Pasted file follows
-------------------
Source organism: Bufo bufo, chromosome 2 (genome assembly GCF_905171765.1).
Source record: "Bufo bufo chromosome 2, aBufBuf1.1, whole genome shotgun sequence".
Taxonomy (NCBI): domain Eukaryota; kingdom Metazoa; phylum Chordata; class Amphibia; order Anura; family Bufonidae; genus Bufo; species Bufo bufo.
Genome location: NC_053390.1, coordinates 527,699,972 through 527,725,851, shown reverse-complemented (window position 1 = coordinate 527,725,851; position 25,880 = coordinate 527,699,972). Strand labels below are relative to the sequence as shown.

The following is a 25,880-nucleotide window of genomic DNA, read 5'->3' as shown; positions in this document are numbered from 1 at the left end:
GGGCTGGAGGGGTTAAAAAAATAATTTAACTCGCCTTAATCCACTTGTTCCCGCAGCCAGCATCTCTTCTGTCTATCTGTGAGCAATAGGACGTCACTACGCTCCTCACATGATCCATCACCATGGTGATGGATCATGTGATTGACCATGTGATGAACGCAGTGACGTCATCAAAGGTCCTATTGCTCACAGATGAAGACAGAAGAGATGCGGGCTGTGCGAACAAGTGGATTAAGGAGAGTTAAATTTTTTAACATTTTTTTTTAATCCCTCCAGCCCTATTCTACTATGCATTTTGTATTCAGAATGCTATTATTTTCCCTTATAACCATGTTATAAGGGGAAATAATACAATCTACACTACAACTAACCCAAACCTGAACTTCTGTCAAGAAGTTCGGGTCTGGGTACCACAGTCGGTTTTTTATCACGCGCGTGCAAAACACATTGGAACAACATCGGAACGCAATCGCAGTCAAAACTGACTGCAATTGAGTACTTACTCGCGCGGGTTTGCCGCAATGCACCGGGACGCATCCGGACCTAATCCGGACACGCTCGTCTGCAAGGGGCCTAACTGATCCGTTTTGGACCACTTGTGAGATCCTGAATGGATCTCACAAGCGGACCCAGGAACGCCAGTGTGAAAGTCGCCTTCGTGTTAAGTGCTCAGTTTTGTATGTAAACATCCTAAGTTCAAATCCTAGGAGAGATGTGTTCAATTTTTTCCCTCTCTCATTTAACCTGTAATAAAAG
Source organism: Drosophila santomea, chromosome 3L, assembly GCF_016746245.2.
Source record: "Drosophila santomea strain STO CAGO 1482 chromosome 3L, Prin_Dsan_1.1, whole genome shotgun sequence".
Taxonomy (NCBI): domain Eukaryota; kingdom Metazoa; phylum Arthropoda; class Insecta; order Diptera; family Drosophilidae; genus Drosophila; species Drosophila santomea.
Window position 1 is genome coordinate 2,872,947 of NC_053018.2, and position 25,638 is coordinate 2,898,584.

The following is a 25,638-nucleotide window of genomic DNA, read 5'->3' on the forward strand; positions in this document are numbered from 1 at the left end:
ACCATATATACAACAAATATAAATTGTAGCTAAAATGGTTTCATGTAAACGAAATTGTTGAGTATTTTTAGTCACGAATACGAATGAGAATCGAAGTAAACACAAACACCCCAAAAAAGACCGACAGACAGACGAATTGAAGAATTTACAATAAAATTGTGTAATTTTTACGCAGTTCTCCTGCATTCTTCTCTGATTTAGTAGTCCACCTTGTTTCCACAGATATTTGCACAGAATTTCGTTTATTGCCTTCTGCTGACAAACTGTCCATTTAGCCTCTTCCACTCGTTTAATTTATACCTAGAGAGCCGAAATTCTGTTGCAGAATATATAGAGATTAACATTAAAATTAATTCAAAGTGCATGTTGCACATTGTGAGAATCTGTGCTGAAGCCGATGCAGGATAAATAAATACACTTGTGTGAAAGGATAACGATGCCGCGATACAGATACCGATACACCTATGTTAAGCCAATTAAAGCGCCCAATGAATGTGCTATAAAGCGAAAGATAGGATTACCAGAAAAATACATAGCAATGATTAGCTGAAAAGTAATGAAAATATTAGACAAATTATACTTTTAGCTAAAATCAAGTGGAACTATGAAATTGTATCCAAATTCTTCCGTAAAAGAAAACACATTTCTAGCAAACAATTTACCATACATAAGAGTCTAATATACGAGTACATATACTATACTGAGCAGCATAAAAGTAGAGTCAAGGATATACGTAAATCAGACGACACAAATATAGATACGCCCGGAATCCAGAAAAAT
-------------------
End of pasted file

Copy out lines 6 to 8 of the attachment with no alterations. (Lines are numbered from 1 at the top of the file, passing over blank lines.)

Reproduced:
GGGCTGGAGGGGTTAAAAAAATAATTTAACTCGCCTTAATCCACTTGTTCCCGCAGCCAGCATCTCTTCTGTCTATCTGTGAGCAATAGGACGTCACTACGCTCCTCACATGATCCATCACCATGGTGATGGATCATGTGATTGACCATGTGATGAACGCAGTGACGTCATCAAAGGTCCTATTGCTCACAGATGAAGACAGAAGAGATGCGGGCTGTGCGAACAAGTGGATTAAGGAGAGTTAAATTTTTTAACATTTTTTTTTAATCCCTCCAGCCCTATTCTACTATGCATTTTGTATTCAGAATGCTATTATTTTCCCTTATAACCATGTTATAAGGGGAAATAATACAATCTACACTACAACTAACCCAAACCTGAACTTCTGTCAAGAAGTTCGGGTCTGGGTACCACAGTCGGTTTTTTATCACGCGCGTGCAAAACACATTGGAACAACATCGGAACGCAATCGCAGTCAAAACTGACTGCAATTGAGTACTTACTCGCGCGGGTTTGCCGCAATGCACCGGGACGCATCCGGACCTAATCCGGACACGCTCGTCTGCAAGGGGCCTAACTGATCCGTTTTGGACCACTTGTGAGATCCTGAATGGATCTCACAAGCGGACCCAGGAACGCCAGTGTGAAAGTCGCCTTCGTGTTAAGTGCTCAGTTTTGTATGTAAACATCCTAAGTTCAAATCCTAGGAGAGATGTGTTCAATTTTTTCCCTCTCTCATTTAACCTGTAATAAAAG
Source organism: Drosophila santomea, chromosome 3L, assembly GCF_016746245.2.
Source record: "Drosophila santomea strain STO CAGO 1482 chromosome 3L, Prin_Dsan_1.1, whole genome shotgun sequence".